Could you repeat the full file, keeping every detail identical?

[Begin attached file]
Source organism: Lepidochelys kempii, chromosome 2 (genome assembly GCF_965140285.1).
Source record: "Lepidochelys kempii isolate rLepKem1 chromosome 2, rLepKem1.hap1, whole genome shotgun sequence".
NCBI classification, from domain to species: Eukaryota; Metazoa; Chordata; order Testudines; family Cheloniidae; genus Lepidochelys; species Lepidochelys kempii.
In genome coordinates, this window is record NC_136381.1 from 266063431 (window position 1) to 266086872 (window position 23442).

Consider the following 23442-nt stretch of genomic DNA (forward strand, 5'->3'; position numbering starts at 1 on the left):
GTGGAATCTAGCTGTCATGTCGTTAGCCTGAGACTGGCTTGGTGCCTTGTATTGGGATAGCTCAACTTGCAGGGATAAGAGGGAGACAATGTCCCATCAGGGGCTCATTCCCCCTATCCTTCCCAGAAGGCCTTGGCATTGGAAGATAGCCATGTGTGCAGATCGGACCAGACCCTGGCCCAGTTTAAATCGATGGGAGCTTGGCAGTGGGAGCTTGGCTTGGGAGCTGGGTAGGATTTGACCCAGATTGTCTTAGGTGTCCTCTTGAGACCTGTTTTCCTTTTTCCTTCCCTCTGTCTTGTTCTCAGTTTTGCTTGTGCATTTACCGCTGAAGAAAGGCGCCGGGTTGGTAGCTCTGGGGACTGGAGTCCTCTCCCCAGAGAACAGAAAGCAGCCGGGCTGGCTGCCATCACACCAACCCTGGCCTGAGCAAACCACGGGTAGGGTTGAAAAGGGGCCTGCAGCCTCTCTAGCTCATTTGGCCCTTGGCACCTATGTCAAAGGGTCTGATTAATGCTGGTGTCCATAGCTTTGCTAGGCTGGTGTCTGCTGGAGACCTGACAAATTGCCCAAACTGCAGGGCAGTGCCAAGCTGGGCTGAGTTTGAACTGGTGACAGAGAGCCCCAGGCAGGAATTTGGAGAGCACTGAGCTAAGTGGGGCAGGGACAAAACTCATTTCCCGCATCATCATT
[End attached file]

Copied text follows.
Source organism: Lepidochelys kempii, chromosome 2 (genome assembly GCF_965140285.1).
Source record: "Lepidochelys kempii isolate rLepKem1 chromosome 2, rLepKem1.hap1, whole genome shotgun sequence".
NCBI classification, from domain to species: Eukaryota; Metazoa; Chordata; order Testudines; family Cheloniidae; genus Lepidochelys; species Lepidochelys kempii.
In genome coordinates, this window is record NC_136381.1 from 266063431 (window position 1) to 266086872 (window position 23442).

Consider the following 23442-nt stretch of genomic DNA (forward strand, 5'->3'; position numbering starts at 1 on the left):
GTGGAATCTAGCTGTCATGTCGTTAGCCTGAGACTGGCTTGGTGCCTTGTATTGGGATAGCTCAACTTGCAGGGATAAGAGGGAGACAATGTCCCATCAGGGGCTCATTCCCCCTATCCTTCCCAGAAGGCCTTGGCATTGGAAGATAGCCATGTGTGCAGATCGGACCAGACCCTGGCCCAGTTTAAATCGATGGGAGCTTGGCAGTGGGAGCTTGGCTTGGGAGCTGGGTAGGATTTGACCCAGATTGTCTTAGGTGTCCTCTTGAGACCTGTTTTCCTTTTTCCTTCCCTCTGTCTTGTTCTCAGTTTTGCTTGTGCATTTACCGCTGAAGAAAGGCGCCGGGTTGGTAGCTCTGGGGACTGGAGTCCTCTCCCCAGAGAACAGAAAGCAGCCGGGCTGGCTGCCATCACACCAACCCTGGCCTGAGCAAACCACGGGTAGGGTTGAAAAGGGGCCTGCAGCCTCTCTAGCTCATTTGGCCCTTGGCACCTATGTCAAAGGGTCTGATTAATGCTGGTGTCCATAGCTTTGCTAGGCTGGTGTCTGCTGGAGACCTGACAAATTGCCCAAACTGCAGGGCAGTGCCAAGCTGGGCTGAGTTTGAACTGGTGACAGAGAGCCCCAGGCAGGAATTTGGAGAGCACTGAGCTAAGTGGGGCAGGGACAAAACTCATTTCCCGCATCATCATT